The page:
DSNews By: Brian Honea
With nearly a 30 percent year-over-year decline in June, the nation’s foreclosure inventory rate—the share of residential homes with a mortgage in some state of foreclosure—is at 1.2 percent, the lowest level since 2007, according to CoreLogic‘s June 2015 National Foreclosure Report released Tuesday.
The foreclosure inventory rate has now declined year-over-year for 44 consecutive months, including June. The 1.2 percent foreclosure inventory rate represented about 472,000 homes, down from 664,000 in June 2014.
Although the national foreclosure inventory rate is back to pre-recession levels, the rate remains high in select areas hit hardest by the crisis, such as Florida and New Jersey.
“The foreclosure rate for the U.S. has dropped to its lowest level since 2007, supported by a continuing decline in loans made before 2009, gains in employment, and higher housing prices,” said Frank Nothaft, chief economist for CoreLogic. “The decline has not been uniform geographically, as the foreclosure rate varies across metropolitan areas. In the Denver and San Francisco areas, the foreclosure rate has fallen to 0.3 percent, whereas in the Tampa market the rate is 3.5 percent and in Nassau and Suffolk counties it is an elevated 4.8 percent.”
The serious delinquency rate—the share of residential mortgages that are more than 90 days overdue, including those that are in foreclosure or REO—also took a substantial drop in June 2015 down to 3.5 percent, about 1.3 million homes, the lowest number since January 2008.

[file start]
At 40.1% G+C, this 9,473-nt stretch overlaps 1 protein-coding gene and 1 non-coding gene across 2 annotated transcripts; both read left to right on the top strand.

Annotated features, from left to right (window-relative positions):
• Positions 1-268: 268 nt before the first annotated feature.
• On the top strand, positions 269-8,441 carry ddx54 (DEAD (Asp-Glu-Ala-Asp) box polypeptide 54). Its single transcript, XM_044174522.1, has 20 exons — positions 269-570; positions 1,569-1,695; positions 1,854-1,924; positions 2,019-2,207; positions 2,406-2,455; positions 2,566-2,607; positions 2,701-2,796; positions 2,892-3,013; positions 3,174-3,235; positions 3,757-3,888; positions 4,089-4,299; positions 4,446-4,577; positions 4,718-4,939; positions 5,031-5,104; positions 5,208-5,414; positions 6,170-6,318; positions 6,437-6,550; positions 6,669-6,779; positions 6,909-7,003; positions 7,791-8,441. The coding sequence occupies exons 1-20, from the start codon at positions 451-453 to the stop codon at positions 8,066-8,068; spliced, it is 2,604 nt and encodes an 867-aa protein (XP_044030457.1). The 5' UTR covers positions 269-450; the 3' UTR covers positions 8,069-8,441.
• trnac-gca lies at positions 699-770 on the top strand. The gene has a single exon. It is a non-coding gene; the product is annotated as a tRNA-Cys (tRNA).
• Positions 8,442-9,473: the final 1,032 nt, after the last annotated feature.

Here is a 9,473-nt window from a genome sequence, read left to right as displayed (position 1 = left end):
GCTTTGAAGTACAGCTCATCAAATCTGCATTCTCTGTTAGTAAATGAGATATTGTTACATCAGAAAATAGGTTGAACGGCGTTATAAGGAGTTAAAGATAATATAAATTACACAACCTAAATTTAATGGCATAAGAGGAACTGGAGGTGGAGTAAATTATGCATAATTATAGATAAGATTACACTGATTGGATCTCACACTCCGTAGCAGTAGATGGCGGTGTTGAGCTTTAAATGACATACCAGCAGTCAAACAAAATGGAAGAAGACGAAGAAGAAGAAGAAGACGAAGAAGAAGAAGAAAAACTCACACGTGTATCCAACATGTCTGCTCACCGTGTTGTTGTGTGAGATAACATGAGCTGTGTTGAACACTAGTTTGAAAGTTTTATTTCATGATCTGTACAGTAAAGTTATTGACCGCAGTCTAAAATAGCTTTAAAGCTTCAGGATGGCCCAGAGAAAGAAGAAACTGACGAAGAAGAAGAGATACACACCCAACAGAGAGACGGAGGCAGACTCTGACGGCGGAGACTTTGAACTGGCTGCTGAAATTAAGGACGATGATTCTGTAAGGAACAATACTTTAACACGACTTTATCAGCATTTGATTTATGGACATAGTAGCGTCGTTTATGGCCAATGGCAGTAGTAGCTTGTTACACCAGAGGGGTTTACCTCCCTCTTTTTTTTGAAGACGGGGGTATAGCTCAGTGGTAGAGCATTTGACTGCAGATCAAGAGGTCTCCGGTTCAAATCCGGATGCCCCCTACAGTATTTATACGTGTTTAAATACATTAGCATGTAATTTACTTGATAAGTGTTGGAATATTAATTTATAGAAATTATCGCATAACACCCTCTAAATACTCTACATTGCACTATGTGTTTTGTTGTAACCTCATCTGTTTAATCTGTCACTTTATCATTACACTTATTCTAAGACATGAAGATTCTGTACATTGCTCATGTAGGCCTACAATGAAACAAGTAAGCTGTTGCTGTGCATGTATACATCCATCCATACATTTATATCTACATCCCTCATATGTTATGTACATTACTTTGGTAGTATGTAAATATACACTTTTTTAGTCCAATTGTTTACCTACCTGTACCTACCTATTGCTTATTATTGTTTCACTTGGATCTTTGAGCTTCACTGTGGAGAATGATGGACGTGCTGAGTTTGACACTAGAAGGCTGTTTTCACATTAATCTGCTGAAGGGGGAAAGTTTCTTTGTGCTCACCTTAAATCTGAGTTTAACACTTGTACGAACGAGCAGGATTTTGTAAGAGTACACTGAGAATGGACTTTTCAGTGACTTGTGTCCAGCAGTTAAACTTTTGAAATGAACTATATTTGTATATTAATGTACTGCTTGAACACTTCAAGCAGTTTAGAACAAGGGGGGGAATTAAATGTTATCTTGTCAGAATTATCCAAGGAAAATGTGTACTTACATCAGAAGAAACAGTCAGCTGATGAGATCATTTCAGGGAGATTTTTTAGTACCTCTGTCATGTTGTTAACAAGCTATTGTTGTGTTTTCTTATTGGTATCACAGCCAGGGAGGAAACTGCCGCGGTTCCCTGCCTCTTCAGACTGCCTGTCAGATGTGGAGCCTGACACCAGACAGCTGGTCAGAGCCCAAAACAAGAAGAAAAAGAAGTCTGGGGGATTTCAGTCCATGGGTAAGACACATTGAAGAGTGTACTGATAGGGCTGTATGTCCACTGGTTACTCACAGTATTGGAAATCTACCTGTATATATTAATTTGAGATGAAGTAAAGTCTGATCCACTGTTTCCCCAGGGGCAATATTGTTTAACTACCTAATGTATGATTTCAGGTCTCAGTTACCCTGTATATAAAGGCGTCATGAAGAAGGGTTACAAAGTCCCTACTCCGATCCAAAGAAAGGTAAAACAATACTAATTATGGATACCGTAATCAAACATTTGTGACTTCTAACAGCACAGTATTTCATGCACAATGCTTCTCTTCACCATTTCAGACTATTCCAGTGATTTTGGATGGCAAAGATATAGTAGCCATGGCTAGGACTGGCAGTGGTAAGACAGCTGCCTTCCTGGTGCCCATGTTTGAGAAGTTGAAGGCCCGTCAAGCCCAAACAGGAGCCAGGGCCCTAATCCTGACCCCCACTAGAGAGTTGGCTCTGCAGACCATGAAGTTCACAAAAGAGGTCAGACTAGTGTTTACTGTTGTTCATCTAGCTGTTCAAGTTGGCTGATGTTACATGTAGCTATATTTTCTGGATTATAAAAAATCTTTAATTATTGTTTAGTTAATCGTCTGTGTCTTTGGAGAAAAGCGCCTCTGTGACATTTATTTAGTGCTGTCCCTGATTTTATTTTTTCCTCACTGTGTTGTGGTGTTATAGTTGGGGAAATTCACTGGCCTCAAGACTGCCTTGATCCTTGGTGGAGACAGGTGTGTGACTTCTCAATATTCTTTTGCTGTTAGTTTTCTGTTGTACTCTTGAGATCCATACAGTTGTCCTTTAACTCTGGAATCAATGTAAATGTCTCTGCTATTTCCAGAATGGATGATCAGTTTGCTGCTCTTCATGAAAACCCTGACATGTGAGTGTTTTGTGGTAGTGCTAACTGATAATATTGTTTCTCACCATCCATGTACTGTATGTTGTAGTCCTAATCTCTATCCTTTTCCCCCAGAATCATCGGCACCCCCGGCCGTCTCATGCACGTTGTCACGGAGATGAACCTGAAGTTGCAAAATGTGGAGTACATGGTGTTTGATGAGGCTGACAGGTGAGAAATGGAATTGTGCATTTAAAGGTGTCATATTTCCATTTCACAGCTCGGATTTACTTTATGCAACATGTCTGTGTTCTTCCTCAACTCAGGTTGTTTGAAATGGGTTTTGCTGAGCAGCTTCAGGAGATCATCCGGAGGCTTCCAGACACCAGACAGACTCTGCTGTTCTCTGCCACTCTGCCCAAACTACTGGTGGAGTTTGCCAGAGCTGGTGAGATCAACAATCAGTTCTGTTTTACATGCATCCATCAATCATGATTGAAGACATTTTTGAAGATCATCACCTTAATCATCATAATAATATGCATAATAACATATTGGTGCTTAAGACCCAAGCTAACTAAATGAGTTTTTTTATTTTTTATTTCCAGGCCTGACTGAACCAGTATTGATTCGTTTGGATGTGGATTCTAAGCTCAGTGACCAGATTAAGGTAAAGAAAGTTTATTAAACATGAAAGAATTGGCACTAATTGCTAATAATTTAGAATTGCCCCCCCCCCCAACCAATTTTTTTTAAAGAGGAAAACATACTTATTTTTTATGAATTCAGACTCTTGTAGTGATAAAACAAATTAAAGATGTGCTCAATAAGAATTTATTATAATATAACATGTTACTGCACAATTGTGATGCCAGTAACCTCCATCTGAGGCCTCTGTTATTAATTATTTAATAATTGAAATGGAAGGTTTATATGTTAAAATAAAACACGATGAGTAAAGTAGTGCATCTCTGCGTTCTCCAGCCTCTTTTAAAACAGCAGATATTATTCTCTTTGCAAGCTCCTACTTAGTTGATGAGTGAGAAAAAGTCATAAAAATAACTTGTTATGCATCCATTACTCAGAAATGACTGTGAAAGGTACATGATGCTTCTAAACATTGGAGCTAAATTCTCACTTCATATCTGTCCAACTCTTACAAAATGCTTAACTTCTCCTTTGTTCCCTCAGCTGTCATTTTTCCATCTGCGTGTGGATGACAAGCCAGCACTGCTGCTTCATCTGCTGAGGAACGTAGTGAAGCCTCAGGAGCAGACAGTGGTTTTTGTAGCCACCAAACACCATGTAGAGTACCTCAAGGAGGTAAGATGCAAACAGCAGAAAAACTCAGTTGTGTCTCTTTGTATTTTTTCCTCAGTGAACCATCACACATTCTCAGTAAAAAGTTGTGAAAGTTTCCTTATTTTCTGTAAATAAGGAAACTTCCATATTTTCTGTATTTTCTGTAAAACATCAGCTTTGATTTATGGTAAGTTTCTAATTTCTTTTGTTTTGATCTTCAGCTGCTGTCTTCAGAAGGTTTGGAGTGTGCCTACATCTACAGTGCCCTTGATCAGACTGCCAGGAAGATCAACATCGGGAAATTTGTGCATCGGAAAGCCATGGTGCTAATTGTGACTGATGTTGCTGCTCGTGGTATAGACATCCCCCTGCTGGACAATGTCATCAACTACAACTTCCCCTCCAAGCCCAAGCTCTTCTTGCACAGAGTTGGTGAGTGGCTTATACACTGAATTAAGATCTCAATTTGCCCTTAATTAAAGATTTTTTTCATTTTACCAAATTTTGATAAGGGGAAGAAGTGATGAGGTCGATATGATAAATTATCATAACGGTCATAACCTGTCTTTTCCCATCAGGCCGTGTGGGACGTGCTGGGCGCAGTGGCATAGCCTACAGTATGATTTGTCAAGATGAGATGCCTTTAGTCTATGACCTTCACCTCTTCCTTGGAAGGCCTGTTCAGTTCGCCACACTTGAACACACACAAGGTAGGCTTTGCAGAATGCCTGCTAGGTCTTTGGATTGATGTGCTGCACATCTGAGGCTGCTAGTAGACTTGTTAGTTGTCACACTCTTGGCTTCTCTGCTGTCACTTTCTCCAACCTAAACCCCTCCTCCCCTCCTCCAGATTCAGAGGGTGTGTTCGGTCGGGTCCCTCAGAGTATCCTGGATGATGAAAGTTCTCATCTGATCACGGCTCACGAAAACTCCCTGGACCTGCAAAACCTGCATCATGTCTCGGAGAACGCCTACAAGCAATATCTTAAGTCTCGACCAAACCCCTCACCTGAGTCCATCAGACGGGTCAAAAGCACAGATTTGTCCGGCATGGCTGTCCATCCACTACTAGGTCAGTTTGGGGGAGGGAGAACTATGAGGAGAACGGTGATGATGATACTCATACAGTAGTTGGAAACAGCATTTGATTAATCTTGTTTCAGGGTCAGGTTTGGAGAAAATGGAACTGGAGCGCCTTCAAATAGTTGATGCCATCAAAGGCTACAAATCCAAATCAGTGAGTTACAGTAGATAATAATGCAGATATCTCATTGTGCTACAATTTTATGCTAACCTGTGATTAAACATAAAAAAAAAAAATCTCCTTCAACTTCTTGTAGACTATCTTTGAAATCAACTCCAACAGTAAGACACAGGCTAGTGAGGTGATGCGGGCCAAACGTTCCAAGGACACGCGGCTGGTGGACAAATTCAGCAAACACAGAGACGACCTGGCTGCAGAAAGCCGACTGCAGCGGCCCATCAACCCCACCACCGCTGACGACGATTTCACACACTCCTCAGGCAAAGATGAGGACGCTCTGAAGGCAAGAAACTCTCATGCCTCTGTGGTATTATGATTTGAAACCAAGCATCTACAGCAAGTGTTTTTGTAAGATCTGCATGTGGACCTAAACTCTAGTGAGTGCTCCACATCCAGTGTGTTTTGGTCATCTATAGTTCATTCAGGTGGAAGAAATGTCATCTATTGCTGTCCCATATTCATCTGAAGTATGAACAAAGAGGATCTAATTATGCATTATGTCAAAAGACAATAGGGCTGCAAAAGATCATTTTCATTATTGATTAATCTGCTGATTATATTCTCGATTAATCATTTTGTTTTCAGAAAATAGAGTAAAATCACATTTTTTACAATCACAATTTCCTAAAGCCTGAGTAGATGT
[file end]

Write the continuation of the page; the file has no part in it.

“Serious delinquency is at the lowest level in seven and a half years reflecting the benefits of slow but steady improvements in the economy and rising home prices,” said Anand Nallathambi, president and CEO of CoreLogic. “We are also seeing the positive impact of more stringent underwriting criteria for loans originated since 2009 which has helped to lower the national seriously delinquent rate.”
Completed foreclosures, which are an indication of the actual number of homes lost to foreclosure, dropped by nearly 15 percent year-over-year in June from 50,000 to 43,000. The number of completed foreclosures nationwide in June 2015 represented a 63.3 percent decline from their peak of 117,000 reached in September 2010, according to CoreLogic.
Despite the year-over-year decline and the large dropoff from their peak total nearly five years ago, completed foreclosure bumped up by 41,000 in May to 43,000 in June, which is more than double the monthly pre-recession total. From 2000 to 2006, completed foreclosures averaged about 21,000 monthly. A total of about 5.8 million homes have been lost to foreclosure since the beginning of the financial crisis in September 2008. About 7.8 million homes have been lost to foreclosure since home prices peaked in the second quarter of 2004, according to Corelogic.